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Spectacular dragon lands at Rochester Cathedral

Updated: Jun 7

A spectacular dragon will be making its home at Rochester Cathedral throughout the summer. Draco Roffensis: The Rochester Dragon celebrates 900 years since the creation of Textus Roffensis, the Cathedral’s most significant contribution to medieval writing.



Draco Roffensis: The Rochester Dragon has been inspired by illuminated artwork found within the pages of Textus Roffensis. He was designed and created by celebrated artist Wendy Daws. Made of gold, silver and copper foil sewn onto wire panels, it has been suspended above the Nave allowing services and events to continue underneath. Approximately 12,500 scales cover the dragon. These gold, silver and copper scales have been embossed by visitors and members of the local community. The underside of his wings features quotes from Textus Roffensis.


Artist Wendy Daws says; “I am truly honoured to receive this commission to celebrate Draco Roffensis and delighted for the opportunity to create an artwork for Rochester Cathedral to mark this special occasion. I’m excited to work together with so many different communities, to help create the embossed foil scales, an integral part of the design that will bring the dragon sculpture alive!”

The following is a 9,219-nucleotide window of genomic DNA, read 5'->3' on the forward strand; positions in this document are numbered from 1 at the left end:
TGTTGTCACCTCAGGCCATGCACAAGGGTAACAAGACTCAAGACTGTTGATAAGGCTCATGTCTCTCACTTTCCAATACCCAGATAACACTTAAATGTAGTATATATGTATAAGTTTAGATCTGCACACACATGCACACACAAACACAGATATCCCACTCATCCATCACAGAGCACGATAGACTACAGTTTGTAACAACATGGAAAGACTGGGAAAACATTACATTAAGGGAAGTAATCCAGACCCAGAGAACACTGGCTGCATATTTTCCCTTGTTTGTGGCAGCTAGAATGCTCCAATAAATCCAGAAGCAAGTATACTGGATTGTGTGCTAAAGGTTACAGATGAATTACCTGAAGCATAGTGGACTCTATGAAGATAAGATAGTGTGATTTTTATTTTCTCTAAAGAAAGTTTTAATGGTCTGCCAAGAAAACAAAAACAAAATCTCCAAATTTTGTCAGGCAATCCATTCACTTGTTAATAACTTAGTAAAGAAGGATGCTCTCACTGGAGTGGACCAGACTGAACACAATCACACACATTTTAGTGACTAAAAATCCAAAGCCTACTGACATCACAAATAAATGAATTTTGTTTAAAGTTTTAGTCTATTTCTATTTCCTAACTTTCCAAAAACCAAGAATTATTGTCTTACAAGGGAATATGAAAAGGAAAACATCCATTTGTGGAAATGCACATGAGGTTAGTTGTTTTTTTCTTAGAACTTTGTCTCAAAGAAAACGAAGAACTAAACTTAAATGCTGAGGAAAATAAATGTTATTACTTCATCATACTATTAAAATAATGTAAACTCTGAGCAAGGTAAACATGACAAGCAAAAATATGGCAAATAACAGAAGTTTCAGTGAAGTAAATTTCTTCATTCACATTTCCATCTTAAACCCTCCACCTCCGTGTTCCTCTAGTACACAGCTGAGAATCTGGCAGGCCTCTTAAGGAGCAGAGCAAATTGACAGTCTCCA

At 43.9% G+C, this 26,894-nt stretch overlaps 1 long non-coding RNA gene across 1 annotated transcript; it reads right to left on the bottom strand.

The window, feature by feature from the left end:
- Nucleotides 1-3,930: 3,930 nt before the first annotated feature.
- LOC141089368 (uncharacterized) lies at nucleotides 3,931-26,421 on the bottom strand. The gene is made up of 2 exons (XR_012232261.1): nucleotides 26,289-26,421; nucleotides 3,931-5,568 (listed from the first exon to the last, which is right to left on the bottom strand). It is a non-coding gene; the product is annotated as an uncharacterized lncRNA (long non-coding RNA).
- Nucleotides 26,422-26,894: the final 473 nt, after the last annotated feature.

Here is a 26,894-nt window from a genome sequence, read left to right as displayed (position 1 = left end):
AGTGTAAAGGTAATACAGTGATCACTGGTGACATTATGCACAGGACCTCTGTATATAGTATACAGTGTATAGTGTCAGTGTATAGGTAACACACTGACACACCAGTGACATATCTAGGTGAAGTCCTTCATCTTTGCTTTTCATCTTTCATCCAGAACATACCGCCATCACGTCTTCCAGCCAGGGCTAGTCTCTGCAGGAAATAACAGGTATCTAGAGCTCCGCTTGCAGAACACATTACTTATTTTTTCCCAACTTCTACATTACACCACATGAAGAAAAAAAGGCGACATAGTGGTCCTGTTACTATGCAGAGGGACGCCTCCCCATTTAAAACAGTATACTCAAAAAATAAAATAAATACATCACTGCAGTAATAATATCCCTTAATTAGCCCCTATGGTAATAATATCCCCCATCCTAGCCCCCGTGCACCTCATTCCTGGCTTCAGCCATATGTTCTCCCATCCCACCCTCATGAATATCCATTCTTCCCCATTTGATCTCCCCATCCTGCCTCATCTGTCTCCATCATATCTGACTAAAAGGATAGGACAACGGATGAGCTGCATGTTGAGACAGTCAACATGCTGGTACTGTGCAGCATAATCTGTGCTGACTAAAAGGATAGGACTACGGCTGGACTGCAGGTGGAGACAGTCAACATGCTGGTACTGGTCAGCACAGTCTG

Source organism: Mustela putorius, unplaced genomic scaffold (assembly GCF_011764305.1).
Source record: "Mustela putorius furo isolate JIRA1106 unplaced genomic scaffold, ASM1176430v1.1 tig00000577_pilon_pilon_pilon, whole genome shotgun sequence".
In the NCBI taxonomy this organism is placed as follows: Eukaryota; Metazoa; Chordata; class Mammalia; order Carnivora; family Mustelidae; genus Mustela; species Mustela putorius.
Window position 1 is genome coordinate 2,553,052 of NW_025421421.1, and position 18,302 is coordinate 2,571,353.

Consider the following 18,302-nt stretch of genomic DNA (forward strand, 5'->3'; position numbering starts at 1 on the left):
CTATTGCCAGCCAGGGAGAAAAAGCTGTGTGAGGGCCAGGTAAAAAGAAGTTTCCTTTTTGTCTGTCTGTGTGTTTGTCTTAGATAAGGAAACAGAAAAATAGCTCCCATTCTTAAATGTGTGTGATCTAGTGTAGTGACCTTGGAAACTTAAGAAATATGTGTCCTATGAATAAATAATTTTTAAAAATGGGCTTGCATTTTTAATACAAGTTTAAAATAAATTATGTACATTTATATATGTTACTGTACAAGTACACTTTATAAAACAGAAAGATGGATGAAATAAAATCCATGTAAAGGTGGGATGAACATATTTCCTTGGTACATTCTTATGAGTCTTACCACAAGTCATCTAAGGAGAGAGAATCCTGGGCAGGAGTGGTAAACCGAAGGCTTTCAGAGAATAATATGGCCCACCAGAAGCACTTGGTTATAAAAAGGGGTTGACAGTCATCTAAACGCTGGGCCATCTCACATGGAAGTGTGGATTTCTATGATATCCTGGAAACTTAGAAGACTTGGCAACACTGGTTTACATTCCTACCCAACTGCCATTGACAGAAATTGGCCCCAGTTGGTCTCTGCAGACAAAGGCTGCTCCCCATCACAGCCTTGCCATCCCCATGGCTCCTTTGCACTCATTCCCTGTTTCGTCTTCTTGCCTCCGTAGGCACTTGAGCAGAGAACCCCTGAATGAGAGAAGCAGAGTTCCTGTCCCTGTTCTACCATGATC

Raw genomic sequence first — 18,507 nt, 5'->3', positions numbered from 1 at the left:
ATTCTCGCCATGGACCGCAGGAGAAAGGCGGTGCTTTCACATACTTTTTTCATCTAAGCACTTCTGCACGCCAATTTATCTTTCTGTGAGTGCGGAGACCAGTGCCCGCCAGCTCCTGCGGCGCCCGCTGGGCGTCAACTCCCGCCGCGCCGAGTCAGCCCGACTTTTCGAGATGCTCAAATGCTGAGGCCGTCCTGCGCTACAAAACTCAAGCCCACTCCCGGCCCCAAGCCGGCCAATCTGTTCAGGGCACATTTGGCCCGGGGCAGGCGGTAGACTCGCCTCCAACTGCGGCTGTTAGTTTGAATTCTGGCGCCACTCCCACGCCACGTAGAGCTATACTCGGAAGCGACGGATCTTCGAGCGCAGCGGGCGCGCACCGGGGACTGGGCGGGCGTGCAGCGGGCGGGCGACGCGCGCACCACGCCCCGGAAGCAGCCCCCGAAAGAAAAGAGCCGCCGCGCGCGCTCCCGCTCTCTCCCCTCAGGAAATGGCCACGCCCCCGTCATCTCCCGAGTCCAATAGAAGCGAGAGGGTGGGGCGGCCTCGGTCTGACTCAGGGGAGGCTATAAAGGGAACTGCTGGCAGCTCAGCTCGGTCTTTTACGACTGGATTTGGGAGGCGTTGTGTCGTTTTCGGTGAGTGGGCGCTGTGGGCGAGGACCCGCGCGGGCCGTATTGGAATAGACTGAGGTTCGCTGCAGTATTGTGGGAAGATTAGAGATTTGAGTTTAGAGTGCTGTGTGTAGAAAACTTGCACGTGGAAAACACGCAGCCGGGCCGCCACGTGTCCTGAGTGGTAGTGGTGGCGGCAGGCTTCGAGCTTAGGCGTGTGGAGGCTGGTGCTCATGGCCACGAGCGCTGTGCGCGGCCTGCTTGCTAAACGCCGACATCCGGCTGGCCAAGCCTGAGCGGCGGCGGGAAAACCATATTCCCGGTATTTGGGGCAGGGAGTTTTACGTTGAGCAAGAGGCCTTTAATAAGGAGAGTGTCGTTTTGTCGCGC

Alongside Draco Roffensis is a programme of events celebrating Textus Roffensis. These include live performances and lectures. The programme will culminate with the premiere of a new lightshow by Luxmuralis inspired by manuscripts, illustrations and the culture from the Dark Ages through to the early Middle Ages.


Textus Roffensis is one of the most important Medieval manuscripts in England. It was written in Rochester in the 1120s by monks at the Priory of St Andrews.  Amongst its contents are the earliest English laws recorded dating all the way back to the 7th century. In 2022 Textus Roffensis was added to the prestigious UNESCO Memory of the World UK Register.


Draco Roffensis: The Rochester Dragon is open until the 21st September. Admission is free and the artwork is viewable during Cathedral opening hours. More information can be found on Rochester Cathedral’s website www.rochestercathedral.org/dragon

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